Amit Nanchahal, football fan working for one of the world’s largest ride-sharing firms
Amit Nanchahal spent the last two FIFA World Cups’ on just 2 hours of sleep. In spite of the time difference between South Africa ( 2010) and Brazil ( 2014), Nanchahal watched each and every match through the night.
What does he love about football?
In his own words, “ No language barrier, no politics, football is one game that unites the world. Fun to watch, short and crisp and a test of athleticism.”
Nanchahal with his son
“I am a big fan of Zidane; first as a player and then as a coach. To manage a team of superstars ( Real Madrid ) and to help them win title after title and then leave the club when you are at zenith is simply remarkable .”
Nanchahal has launched Twitter handle @Russia18Fifa to collate all FIFA related stories for Indian fans.
Radha Radhakrishnan, an independent communications consultant, supports Team Argentina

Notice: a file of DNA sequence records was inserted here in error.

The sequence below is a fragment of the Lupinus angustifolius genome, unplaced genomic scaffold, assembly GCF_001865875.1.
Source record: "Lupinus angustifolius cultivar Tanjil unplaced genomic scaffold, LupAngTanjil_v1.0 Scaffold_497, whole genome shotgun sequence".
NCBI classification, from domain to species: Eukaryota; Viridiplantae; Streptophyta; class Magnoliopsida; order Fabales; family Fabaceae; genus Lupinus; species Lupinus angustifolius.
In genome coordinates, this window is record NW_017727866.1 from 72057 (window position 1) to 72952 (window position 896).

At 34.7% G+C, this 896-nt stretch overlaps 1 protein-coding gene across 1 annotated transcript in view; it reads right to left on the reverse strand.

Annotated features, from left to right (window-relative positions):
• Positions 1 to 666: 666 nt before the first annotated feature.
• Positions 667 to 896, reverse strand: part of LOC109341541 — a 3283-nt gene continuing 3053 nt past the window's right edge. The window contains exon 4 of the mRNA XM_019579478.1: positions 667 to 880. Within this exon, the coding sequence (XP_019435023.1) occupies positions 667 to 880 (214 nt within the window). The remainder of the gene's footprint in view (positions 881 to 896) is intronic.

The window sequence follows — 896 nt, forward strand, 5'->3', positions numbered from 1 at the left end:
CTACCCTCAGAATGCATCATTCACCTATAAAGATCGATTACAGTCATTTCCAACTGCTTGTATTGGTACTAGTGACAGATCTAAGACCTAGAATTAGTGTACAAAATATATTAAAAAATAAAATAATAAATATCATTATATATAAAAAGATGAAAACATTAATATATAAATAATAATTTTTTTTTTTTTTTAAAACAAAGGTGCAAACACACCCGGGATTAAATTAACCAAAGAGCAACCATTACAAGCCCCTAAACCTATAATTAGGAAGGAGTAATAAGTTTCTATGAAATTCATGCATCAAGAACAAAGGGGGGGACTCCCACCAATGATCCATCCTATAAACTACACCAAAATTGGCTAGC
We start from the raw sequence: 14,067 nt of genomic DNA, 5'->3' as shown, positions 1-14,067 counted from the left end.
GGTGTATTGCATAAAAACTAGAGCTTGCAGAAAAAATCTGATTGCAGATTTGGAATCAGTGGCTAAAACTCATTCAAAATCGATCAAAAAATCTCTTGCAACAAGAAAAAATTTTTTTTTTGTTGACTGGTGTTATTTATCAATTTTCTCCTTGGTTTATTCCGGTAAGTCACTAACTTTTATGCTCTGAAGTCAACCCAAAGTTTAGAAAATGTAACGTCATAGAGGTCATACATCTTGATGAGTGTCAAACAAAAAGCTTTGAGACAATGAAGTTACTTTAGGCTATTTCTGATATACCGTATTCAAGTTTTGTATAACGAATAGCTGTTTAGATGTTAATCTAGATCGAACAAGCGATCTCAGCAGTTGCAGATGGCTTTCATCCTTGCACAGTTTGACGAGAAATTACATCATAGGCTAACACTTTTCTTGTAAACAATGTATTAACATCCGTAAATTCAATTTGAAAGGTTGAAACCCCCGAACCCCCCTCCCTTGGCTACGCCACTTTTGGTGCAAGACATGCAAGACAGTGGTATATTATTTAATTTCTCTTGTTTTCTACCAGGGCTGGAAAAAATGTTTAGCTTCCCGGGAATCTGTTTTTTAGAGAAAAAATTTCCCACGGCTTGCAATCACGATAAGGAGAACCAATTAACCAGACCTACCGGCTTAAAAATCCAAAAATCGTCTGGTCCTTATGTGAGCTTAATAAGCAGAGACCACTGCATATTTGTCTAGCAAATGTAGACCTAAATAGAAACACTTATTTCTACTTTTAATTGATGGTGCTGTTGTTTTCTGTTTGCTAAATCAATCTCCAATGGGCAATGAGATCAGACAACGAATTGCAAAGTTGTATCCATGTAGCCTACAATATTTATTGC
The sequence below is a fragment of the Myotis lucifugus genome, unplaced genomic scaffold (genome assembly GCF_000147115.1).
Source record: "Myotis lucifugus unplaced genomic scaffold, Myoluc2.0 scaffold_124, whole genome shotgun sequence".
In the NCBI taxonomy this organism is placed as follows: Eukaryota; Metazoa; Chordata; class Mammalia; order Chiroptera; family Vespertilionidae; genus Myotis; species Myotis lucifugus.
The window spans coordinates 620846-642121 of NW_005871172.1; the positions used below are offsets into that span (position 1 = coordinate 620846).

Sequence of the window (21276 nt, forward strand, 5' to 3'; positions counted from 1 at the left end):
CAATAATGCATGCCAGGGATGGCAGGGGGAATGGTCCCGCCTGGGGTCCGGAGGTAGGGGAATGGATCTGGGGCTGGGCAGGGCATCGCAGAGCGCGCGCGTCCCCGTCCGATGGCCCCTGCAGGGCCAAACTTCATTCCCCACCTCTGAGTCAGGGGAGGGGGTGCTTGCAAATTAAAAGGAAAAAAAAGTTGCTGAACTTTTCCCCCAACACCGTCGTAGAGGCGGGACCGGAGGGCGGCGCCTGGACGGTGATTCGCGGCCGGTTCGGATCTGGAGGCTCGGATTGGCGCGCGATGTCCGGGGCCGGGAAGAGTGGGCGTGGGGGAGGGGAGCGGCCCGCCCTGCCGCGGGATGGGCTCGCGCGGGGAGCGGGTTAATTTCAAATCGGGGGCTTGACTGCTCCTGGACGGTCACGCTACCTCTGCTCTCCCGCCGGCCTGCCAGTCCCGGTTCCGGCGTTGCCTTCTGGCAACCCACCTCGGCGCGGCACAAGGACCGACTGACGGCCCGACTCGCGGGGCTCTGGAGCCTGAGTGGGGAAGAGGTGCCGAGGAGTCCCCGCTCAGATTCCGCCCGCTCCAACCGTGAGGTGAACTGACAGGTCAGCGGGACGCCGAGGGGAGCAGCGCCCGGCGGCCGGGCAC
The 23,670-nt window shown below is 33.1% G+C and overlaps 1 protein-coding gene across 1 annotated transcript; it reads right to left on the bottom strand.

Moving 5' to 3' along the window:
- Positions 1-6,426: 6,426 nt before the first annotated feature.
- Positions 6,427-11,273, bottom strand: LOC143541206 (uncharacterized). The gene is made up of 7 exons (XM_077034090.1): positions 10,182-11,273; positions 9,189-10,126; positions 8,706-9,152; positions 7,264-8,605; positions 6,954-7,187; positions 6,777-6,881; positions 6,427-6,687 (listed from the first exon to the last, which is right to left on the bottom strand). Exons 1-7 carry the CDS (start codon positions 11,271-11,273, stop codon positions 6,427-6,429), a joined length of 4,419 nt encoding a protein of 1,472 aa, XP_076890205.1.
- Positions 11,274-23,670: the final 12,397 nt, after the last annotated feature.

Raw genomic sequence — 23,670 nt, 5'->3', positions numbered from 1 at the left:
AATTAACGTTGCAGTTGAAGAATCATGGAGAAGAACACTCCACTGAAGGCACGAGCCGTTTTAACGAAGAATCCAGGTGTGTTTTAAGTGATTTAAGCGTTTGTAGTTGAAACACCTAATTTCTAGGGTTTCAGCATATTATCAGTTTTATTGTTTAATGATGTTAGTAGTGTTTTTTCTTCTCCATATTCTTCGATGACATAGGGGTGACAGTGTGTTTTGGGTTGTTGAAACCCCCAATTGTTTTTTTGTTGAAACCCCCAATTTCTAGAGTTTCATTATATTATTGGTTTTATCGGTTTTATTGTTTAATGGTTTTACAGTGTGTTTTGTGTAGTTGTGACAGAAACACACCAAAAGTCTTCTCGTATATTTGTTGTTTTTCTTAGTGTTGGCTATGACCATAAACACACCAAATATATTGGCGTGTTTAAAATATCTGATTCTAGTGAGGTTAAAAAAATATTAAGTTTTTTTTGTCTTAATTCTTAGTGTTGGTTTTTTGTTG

Radha Radhakrishnan is a crazy Messi fan. All her work accessories laptop, mousepad have Messi prominently displayed, even her laptop skin is Messi in FCB and so is the mousepad. She even travelled to Kolkata from Bengaluru, in September 2011 to watch Messi in action in an Argentina vs. Venezuela match.
“I like Pep Guardiola. His style is ideologically driven, dominant, distinct and defined. I think his style of football is driven more by intellect than passion.”
Animesh Biswas, account manager, Adfactors PR, supports Team Germany for FIFA as his ‘doosri’ team, otherwise its’s East Bengal FC all the way!
Biswas says, “Football teaches us the importance of two things — right strategy and good teamwork.” Something, he strives to bring to his PR job.
José Mourinho, the current manager of Manchester United. The best thing I like about Mourinho that he doesn’t talk much and doesn’t waste his time on useless non-match activities. His silence is killing and his limited spoken words become statements in media. The Portugal-born manager’s results speak for himself. His ‘Talk less and work more’ attitude matches with my working style.”
Mudit Bhatnagar - chief brand architect & CEO, Group Edge Media & Brand Managers, supports Team Argentina